Is physicalism incompatible with consciousness? If not, there would be reason to believe there exists an element of mind that is not attributable to the physical. It is however not fair to say that physicalism is false because there is some element of mind that physicalism (though science) has not yet explained. On the one hand, this is an argumentum ad ignorantiam, and on the other, science has indeed explained many properties of human consciousness in relation to the brain, and neuroscience only looks to get more and more successful in this field. I doubt dualists would seriously nail their colours to this mast, as it is always possible the dualistic ship might sink one day when science does fully explain human consciousness in purely physical terms. At the moment, whilst we understand the brain very well, consciousness is still not something that we fully understand, and no physicalist would deny this. A far more potent case can be made against physicalism if facts are presented that it is impossible for physicalism (and indeed science) to explain even in principle without resorting to a dualistic explanation.
I’ll briefly consider two such propositions.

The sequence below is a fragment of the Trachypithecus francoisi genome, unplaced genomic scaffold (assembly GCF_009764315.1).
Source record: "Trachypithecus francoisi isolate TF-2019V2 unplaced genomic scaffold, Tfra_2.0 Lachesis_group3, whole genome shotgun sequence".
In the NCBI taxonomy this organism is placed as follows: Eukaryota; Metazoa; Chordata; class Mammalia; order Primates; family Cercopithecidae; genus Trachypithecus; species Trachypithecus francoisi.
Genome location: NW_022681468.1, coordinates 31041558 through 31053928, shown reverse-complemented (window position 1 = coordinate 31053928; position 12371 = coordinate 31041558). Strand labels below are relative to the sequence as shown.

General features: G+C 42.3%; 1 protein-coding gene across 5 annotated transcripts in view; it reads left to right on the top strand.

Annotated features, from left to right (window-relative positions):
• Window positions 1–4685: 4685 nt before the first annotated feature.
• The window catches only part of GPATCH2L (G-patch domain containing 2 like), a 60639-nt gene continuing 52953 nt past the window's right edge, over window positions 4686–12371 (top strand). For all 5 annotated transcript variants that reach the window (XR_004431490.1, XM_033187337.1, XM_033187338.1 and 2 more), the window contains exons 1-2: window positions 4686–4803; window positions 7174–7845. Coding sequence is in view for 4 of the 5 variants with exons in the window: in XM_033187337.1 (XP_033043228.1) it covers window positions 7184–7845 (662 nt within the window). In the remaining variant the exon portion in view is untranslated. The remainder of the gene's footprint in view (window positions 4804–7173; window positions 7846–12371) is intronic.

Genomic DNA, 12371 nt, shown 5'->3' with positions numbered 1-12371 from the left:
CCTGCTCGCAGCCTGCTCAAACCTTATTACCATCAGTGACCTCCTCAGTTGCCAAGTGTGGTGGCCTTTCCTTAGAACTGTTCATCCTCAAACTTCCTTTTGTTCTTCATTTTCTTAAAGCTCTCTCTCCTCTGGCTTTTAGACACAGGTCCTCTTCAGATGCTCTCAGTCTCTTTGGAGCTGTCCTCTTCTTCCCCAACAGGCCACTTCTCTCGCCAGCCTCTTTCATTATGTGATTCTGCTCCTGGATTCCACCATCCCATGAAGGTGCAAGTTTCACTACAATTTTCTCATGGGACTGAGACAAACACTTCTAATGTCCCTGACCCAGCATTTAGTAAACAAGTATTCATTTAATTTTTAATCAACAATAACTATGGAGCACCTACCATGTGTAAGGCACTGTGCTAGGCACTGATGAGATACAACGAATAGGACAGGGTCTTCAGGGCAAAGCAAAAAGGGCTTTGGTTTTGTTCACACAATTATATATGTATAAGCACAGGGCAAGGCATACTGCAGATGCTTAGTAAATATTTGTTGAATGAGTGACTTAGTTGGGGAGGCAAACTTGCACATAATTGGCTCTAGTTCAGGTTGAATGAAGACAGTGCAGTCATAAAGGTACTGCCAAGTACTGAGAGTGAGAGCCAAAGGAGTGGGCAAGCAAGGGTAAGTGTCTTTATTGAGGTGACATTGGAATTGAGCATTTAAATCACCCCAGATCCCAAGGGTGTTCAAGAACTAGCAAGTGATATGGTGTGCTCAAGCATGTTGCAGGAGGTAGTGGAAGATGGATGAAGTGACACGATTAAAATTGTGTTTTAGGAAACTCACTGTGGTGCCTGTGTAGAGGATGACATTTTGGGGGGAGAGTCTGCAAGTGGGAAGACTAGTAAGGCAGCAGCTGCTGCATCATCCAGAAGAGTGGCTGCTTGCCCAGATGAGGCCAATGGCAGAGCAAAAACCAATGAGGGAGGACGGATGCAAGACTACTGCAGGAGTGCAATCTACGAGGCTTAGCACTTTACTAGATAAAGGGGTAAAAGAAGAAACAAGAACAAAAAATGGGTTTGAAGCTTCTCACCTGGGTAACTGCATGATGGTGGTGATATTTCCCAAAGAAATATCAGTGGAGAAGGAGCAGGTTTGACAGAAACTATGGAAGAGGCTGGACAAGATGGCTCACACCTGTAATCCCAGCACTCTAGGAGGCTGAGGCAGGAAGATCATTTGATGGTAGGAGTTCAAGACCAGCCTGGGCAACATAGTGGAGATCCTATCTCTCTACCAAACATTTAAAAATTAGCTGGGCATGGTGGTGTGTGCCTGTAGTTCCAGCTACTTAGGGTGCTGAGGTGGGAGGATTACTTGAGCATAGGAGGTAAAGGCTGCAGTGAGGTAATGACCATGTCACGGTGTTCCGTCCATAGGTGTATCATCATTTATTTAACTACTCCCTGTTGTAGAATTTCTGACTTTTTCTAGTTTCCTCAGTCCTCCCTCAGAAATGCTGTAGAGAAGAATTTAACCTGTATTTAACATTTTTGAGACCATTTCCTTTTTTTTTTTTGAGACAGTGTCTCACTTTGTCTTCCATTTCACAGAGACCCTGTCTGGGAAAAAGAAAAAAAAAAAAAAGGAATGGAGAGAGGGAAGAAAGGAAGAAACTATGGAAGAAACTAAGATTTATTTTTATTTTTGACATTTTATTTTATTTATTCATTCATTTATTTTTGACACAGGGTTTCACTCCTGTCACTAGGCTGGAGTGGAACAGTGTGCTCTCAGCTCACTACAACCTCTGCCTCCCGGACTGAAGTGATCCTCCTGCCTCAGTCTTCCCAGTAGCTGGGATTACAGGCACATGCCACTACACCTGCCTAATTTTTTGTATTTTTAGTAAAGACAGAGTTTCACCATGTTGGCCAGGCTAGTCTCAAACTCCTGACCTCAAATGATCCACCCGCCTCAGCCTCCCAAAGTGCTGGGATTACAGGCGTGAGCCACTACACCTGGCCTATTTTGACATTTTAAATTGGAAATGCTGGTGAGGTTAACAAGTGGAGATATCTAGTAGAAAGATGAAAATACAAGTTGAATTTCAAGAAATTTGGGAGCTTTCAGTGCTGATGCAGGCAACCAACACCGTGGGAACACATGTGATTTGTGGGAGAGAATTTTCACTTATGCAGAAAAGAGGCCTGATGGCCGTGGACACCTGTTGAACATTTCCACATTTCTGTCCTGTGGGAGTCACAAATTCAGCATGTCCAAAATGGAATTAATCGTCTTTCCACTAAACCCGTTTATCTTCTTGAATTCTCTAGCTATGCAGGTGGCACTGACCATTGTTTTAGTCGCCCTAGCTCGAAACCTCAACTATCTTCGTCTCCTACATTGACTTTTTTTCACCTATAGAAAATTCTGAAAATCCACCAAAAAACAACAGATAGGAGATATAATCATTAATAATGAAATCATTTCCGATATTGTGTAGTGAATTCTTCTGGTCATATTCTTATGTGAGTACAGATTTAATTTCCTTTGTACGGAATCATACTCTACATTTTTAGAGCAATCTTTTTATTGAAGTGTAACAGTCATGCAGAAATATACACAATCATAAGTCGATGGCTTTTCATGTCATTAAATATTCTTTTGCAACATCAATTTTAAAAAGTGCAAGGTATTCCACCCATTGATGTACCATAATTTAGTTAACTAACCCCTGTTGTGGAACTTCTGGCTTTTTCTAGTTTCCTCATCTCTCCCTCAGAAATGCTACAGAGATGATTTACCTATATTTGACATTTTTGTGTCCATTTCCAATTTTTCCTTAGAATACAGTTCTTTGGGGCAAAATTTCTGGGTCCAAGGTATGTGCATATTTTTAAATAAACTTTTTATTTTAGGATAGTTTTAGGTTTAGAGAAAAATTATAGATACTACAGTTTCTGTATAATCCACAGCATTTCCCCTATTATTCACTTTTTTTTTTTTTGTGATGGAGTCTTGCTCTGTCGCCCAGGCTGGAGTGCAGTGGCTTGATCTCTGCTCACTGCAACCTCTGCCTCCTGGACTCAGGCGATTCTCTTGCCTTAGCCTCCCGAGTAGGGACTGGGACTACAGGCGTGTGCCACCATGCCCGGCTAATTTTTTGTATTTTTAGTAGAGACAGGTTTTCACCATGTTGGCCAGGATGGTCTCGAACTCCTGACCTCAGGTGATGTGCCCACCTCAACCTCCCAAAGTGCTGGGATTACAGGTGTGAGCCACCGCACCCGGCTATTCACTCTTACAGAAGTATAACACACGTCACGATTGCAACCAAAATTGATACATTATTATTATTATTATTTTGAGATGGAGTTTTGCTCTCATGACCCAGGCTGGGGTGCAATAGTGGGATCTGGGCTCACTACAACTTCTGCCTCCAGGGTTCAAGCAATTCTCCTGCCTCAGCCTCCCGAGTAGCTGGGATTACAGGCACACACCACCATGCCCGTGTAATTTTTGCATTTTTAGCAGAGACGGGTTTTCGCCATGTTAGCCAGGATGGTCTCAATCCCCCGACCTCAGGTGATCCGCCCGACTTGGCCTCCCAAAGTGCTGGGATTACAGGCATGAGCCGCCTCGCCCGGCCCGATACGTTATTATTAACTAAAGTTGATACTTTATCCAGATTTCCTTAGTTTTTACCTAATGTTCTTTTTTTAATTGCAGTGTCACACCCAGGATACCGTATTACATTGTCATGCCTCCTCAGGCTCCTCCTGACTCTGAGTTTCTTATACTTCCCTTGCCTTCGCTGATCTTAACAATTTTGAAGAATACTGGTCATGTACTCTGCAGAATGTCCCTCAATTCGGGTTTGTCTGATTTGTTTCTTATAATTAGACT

The first is qualia. Wikipedia says “They can be defined as qualities or feelings, like redness or pain, as considered independently of their effects on behavior and from whatever physical circumstances give rise to them. In more philosophical terms, qualia are properties of sensory experiences.”
Frank Jackson’s thought experiment called the Knowledge Argument is:
“Mary the colour scientist knows all the physical facts about colour, including every physical fact about the experience of colour in other people, from the behavior a particular colour is likely to elicit to the specific sequence of neurological firings that register that a colour has been seen. However, she has been confined from birth to a room that is black and white, and is only allowed to observe the outside world through a black and white monitor. When she is allowed to leave the room, it must be admitted that she learns something about the colour red the first time she sees it — specifically, she learns what it is like to see that colour.”
Therefore the Knowledge Argument claims:
1. Before her release, Mary was in possession of all the physical information about colour experiences of other people.
2. After her release, Mary learns something about the colour experiences of other people.
3. Before her release, Mary was not in possession of all the information about other people’s colour experiences, even though she was in possession of all the physical information.
4. There are truths about other people’s colour experience that are not physical.
5. Physicalism is false.